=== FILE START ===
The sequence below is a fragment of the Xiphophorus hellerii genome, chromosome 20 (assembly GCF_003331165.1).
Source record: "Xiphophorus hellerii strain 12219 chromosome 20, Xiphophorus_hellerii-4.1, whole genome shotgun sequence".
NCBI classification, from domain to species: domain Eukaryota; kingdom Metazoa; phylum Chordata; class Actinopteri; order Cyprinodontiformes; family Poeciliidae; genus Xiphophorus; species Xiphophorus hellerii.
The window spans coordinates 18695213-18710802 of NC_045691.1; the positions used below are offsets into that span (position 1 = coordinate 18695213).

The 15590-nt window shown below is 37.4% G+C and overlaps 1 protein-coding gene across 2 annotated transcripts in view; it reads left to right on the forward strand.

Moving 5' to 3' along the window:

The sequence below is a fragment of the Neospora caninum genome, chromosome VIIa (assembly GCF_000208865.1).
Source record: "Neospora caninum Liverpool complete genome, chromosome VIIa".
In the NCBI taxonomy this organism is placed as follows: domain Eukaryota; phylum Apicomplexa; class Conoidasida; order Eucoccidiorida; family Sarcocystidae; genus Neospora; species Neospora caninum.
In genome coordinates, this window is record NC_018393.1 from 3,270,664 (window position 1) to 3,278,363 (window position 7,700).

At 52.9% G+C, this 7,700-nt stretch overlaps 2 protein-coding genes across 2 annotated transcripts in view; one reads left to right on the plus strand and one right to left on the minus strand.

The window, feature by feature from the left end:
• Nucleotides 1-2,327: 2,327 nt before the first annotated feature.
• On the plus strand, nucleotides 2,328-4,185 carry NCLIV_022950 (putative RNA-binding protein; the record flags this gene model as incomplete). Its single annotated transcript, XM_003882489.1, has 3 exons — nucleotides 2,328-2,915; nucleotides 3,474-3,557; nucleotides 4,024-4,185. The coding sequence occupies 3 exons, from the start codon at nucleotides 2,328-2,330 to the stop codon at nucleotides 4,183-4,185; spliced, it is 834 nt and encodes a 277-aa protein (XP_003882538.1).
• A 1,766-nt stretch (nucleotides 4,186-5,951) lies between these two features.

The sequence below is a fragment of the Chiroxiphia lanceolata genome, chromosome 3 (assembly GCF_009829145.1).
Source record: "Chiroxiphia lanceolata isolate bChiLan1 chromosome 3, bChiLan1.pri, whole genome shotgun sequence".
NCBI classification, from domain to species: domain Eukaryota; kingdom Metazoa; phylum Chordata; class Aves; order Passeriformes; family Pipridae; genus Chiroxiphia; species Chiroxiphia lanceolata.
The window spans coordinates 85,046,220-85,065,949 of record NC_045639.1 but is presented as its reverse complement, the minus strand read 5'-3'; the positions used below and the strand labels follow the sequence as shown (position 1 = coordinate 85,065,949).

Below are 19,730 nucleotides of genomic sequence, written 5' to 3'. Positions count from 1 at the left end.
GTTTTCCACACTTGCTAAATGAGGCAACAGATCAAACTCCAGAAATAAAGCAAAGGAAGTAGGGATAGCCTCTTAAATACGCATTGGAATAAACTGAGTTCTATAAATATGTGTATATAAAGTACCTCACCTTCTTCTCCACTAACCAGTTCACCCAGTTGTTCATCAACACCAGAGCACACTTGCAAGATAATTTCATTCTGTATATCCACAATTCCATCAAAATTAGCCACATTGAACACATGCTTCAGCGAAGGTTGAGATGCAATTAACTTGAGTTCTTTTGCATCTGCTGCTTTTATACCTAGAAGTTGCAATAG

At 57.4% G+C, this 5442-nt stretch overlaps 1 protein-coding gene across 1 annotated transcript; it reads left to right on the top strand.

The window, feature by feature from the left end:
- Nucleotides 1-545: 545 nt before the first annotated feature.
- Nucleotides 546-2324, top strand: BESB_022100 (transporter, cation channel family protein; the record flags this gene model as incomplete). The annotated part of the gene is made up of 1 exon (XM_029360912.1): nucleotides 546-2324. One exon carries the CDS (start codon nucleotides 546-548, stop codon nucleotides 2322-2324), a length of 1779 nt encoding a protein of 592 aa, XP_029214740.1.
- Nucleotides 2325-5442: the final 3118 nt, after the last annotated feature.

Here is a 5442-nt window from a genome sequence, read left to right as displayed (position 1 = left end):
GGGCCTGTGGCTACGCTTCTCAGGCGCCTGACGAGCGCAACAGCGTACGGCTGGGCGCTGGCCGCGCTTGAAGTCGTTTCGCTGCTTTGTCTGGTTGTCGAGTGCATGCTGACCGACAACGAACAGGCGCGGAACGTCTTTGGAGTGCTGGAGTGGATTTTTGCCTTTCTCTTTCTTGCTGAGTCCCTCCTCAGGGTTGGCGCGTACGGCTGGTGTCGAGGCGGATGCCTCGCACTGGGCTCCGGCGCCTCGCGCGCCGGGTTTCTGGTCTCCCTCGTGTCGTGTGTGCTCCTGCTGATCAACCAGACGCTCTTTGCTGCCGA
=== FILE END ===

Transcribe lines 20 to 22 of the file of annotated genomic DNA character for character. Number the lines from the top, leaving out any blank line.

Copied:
Below are 19,730 nucleotides of genomic sequence, written 5' to 3'. Positions count from 1 at the left end.
GTTTTCCACACTTGCTAAATGAGGCAACAGATCAAACTCCAGAAATAAAGCAAAGGAAGTAGGGATAGCCTCTTAAATACGCATTGGAATAAACTGAGTTCTATAAATATGTGTATATAAAGTACCTCACCTTCTTCTCCACTAACCAGTTCACCCAGTTGTTCATCAACACCAGAGCACACTTGCAAGATAATTTCATTCTGTATATCCACAATTCCATCAAAATTAGCCACATTGAACACATGCTTCAGCGAAGGTTGAGATGCAATTAACTTGAGTTCTTTTGCATCTGCTGCTTTTATACCTAGAAGTTGCAATAG

At 57.4% G+C, this 5442-nt stretch overlaps 1 protein-coding gene across 1 annotated transcript; it reads left to right on the top strand.